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Lord Salisbury, 19th-century Prime Minister of the United Kingdom, dismissed the Daily Mail as "a newspaper produced by office boys for office boys." With Harold running the business side of the operation and Alfred as Editor, the Mail from the start adopted an imperialist political stance, taking a patriotic line in the Second Boer War, leading to claims that it was not reporting the issues of the day objectively.
From the beginning, the Mail also set out to entertain its readers with human interest stories, serials, features and competitions (which were also the main means by which the Harmsworths promoted the paper).
(For full list see Daily Mail aviation prizes.) Before the outbreak of World War I, the paper was accused of warmongering when it reported that Germany was planning to crush the British Empire.
When war began, Northcliffe's call for conscription was seen by some as controversial, although he was vindicated when conscription was introduced in 1916.
By 1922 the editorial side of the paper was fully engaged in promoting the benefits of modern appliances and technology to free its female readers from the drudgery of housework.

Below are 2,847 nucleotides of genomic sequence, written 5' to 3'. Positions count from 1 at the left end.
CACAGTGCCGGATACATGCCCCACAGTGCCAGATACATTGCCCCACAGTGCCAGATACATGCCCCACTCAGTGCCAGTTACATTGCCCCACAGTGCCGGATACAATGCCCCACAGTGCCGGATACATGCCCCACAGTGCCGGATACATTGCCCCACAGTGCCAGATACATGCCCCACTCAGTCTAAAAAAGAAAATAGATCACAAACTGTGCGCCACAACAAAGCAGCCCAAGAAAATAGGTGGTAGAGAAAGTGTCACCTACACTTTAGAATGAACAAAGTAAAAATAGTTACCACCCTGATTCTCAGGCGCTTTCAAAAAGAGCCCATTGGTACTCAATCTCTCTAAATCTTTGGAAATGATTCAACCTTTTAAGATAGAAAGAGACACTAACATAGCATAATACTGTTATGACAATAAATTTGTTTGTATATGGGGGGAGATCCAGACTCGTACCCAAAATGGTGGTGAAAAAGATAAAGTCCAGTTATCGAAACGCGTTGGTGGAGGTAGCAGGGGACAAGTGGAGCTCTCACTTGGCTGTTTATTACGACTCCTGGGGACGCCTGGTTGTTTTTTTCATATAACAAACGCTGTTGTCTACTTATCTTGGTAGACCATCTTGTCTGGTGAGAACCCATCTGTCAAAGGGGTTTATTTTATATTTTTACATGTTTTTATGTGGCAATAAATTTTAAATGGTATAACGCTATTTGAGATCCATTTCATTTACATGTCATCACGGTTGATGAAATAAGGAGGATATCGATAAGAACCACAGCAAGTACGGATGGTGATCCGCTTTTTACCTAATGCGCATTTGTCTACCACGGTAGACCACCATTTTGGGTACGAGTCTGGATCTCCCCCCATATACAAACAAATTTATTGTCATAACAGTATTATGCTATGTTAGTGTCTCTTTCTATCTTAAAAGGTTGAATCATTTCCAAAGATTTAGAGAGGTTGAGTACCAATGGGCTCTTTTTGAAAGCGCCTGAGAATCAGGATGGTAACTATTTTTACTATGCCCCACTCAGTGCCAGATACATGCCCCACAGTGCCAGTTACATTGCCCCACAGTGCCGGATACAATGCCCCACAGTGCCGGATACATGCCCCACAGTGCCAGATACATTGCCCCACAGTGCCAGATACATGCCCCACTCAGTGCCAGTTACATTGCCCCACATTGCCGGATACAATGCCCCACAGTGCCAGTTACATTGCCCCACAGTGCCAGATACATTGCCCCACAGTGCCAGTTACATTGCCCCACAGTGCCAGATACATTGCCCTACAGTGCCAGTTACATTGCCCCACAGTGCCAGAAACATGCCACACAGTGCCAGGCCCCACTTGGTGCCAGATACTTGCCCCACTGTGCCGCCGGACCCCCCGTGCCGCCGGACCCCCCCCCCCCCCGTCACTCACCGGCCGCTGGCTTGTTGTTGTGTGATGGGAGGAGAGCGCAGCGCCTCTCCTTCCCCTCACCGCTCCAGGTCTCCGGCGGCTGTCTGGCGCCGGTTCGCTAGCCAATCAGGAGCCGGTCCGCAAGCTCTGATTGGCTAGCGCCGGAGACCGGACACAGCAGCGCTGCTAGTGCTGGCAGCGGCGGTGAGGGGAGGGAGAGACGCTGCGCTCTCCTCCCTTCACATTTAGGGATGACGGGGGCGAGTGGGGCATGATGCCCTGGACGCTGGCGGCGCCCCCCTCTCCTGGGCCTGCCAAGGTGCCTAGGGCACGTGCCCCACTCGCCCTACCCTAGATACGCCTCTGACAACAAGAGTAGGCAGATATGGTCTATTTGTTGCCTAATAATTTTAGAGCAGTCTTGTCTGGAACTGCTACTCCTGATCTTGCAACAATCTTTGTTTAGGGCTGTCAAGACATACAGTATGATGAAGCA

On 25 October 1924, the Daily Mail published the forged Zinoviev letter, which indicated that British Communists were planning violent revolution.
Fifteen hundred members of the London Stock Exchange burned unsold copies and called for a boycott of the Harmsworth Press. When Kitchener died, the Mail reported it as a great stroke of luck for the British Empire.This was a contest with a prize of £100 for a new design of hat — a subject in which Northcliffe took a particular interest.There were 40,000 entries and the winner was a cross between a top hat and a bowler christened the Daily Mail Sandringham Hat.In 1900 the Daily Mail began printing simultaneously in both Manchester and London, the first national newspaper to do so (in 1899, the Daily Mail had organised special trains to bring the London-printed papers north).The same production method was adopted in 1909 by the Daily Sketch, in 1927 by the Daily Express and eventually by virtually all the other national newspapers.